That’s the best I have found so far but they are all considerably good times today and were quite outstanding in the 1960’s.

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Racing in NZ 1969

There is a short but interesting entry in the New Zealand pages which covers his career from a different angle and it can be found at www.olympic.org.nz/AthleteProfile.aspx and I’ll quote some of it here.

“Quite why Mike Ryan’s performances have been so underplayed down the years is difficult to understand.   Perhaps the Waikato based Ryan missed out on some of the media attention because he did not live in a main city.   And perhaps because he won bronze medals not gold he did not capture the headlines.   Whatever the reason there is no doubt that Ryan was a marathon runner of the highest class.   He ran at two Games – the 1966 Kingston Empire Games and the 1968 Mexico City Olympics – and returned with unlikely bronze medals each time.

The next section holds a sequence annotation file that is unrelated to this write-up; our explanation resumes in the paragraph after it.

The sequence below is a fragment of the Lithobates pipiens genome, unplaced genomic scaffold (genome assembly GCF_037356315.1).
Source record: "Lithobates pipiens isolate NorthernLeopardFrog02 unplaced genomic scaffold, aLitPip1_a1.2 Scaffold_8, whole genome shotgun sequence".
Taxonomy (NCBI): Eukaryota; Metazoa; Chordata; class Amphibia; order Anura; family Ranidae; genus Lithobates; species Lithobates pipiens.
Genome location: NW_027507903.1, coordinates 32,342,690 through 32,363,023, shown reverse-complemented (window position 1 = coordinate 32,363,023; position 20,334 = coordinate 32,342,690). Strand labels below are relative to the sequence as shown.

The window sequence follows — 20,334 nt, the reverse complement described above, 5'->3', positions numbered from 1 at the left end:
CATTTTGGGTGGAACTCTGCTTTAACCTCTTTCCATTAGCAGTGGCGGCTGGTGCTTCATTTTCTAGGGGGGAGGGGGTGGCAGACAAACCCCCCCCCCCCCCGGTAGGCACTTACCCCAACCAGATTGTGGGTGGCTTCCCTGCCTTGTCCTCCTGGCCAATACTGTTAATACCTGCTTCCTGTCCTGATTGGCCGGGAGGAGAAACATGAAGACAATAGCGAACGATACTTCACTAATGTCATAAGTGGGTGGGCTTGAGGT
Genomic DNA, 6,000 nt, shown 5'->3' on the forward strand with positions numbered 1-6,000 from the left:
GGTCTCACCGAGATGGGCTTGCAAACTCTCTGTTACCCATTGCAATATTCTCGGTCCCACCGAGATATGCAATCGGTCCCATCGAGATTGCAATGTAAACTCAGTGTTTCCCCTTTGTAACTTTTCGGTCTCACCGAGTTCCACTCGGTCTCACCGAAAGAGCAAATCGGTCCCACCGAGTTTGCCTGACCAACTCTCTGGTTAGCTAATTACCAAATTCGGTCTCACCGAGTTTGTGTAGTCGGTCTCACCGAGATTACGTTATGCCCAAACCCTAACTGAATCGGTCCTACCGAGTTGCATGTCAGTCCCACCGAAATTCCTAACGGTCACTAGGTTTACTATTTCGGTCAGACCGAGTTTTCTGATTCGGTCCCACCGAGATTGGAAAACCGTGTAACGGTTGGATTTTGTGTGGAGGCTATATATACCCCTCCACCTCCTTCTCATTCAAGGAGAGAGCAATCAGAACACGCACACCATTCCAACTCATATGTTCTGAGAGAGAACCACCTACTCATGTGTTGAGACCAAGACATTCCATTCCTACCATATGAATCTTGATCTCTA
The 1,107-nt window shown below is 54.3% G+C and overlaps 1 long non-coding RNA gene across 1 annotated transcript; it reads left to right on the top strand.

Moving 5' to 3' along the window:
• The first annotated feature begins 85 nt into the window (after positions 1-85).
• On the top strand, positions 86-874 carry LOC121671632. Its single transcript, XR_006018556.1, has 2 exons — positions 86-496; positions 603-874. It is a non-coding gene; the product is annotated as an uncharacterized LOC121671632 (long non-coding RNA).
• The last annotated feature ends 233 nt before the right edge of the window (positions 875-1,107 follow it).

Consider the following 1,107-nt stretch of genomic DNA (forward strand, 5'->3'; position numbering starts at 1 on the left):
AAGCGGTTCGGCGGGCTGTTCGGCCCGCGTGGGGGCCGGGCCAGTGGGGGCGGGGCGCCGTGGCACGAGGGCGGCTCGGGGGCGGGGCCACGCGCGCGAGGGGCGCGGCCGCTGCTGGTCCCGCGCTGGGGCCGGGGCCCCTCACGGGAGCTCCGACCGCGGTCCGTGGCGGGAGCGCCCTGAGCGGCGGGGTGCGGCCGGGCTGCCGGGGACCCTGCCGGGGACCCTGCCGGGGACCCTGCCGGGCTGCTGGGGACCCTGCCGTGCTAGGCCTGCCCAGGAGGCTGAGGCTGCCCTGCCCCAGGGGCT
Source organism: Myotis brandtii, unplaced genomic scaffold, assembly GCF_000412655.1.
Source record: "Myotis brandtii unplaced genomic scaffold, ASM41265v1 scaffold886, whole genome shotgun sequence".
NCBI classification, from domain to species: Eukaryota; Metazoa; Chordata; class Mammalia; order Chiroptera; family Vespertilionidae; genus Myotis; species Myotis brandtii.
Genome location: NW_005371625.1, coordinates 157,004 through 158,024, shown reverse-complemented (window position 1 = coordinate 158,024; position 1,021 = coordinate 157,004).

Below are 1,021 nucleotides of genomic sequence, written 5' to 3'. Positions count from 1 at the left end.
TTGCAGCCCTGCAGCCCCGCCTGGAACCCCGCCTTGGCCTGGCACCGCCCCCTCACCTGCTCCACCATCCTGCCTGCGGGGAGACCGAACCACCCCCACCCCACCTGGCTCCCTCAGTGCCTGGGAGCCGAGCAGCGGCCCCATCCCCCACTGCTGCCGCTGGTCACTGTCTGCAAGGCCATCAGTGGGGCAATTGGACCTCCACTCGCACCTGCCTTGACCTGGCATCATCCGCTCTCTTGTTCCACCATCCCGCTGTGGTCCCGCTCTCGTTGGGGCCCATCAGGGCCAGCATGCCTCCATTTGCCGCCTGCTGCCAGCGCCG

Could there have been two more challenging runs?   In 1966 he had to contend with the torrid Jamaican heat that melted the chances of so many of the marathon field.   Two years later the altitude of Mexico City (situated 6000 feet above sea level) wrought havoc with the distance runners from sea level countrues.   African athletes dominated the distance events at Mexico City which makes Ryan’s marathon bronze all the more astounding.   While such great athletes as Australians Ron Clarke and Derek Clayton were destroyed by the altitude during these Olympics, Ryan ran with incredible grit and determination to earn his medal.